Negative Thoughts Are a Choice? No, They’re Not
It’s one of the original facets of mental health stigma: the belief that negative thoughts are a choice. I’d wager nearly everyone has had someone tell them that at one point or another. Mental health stigma can manifest in many complex ways, but that idea is rather straightforward and simple. Despite that, it’s a truly grating form of mental health stigma and one I encountered again last week.
I Don’t Choose to Have a Negative Thoughts and Internal Dialog
For whatever reason, people still have this idea that having negative thoughts or a negative internal dialog is a choice that can be avoided by just thinking positive thoughts.
Here’s the reality: I don’t choose to have a negative internal dialog. I’d much rather I didn’t because, let me tell you, it’s a hell of a time navigating life this way. Annoying, frustrating, infuriating, defeating, upsetting -- I’m not sure these words even sufficiently encompass the experience. That’s probably why it’s so grating when people think that simply rejecting negative thoughts and having a positive mindset will magically fix things.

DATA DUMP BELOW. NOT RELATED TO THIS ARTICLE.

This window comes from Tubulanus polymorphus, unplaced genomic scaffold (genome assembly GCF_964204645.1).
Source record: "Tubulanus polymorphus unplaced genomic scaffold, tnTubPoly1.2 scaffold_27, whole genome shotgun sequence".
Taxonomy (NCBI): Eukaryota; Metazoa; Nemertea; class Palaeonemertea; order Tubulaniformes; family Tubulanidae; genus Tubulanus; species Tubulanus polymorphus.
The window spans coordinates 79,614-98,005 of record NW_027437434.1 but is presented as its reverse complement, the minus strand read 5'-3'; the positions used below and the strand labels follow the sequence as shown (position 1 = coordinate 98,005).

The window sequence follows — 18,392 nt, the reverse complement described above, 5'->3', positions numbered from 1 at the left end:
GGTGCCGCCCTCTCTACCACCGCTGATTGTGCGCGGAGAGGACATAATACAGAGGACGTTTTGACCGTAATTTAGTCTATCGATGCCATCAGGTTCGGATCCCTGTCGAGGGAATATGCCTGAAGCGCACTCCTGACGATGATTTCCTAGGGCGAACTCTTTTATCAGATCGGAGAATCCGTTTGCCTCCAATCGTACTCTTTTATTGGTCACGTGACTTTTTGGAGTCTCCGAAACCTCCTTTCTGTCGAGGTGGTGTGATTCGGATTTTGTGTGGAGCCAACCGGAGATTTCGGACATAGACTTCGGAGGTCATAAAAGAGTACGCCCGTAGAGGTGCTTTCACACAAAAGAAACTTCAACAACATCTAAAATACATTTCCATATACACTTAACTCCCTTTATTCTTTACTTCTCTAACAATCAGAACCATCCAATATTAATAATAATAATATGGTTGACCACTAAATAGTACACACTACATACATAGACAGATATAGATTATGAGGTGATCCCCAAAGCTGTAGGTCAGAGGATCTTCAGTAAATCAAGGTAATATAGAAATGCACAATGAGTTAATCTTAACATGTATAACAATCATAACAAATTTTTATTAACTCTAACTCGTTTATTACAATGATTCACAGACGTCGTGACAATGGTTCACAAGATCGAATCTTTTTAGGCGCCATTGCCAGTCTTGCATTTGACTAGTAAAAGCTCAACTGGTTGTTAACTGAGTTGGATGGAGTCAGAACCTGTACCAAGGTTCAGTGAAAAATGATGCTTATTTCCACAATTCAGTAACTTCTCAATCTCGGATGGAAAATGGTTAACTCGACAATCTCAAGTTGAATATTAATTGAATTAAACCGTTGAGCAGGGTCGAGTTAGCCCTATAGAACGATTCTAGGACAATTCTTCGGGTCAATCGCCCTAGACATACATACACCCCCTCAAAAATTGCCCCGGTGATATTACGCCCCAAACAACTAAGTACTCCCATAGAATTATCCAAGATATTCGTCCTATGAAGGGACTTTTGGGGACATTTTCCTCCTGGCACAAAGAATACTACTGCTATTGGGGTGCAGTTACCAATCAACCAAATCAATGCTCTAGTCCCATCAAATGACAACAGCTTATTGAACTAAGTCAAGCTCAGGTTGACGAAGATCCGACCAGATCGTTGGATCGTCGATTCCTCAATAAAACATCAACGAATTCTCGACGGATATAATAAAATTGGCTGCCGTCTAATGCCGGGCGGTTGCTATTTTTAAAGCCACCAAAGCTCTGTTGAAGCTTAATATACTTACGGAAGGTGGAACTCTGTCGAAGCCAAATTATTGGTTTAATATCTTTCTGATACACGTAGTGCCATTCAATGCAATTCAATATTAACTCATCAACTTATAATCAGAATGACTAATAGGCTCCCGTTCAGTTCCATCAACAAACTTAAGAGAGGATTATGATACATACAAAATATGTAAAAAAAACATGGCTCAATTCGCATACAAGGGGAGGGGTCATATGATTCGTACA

In today’s episode of “just think positive thoughts,” an individual was trying to give, for lack of a better word, a motivational speech to a group, myself included. I competitively compete in a sport, and a big team tournament is coming up. One of the members of the team wanted to give words of encouragement to all of us.
Instead, what ended up happening was the issuance of sentiments such as, “don’t think negative thoughts,” or “don’t let negative thoughts or frustrations enter your mind because then everything becomes negative.” The person even made hand gestures, cupping his hands before him and then bringing them toward his head, as if the negativity is outside of us, and we scoop it into our psyche or invite it into our brains.
For someone like me, who has struggled a lot with negative self-talk, it’s really not that simple. I do get to the point of frustration when competing, and the thoughts get loud and start looping things like, “Why do you even try?” “Everyone is so much better than you; you’re embarrassing yourself.” “You’re such a train wreck; you’re letting the team down!”
No amount of positive thinking makes those thoughts go away. It’s a lot of effort to even keep going with whatever I’m doing when that goes on.
A Key Thing I Do When People Say to Just ‘Be Positive’
I’ve said it before, and I’ll say it again: we can’t control how others see and understand mental health, but we can control how we respond to the ensuing mental health stigma. In this video, I go over one key thing I do when people say to just be positive instead of having negative thoughts.
Barton, L. (2022, April 19). Negative Thoughts Are a Choice? No, They’re Not, HealthyPlace. Retrieved on 2024, February 27 from https://www.healthyplace.com/blogs/survivingmentalhealthstigma/2022/4/negative-thoughts-are-a-choice-no-theyre-not
Author: Laura A. Barton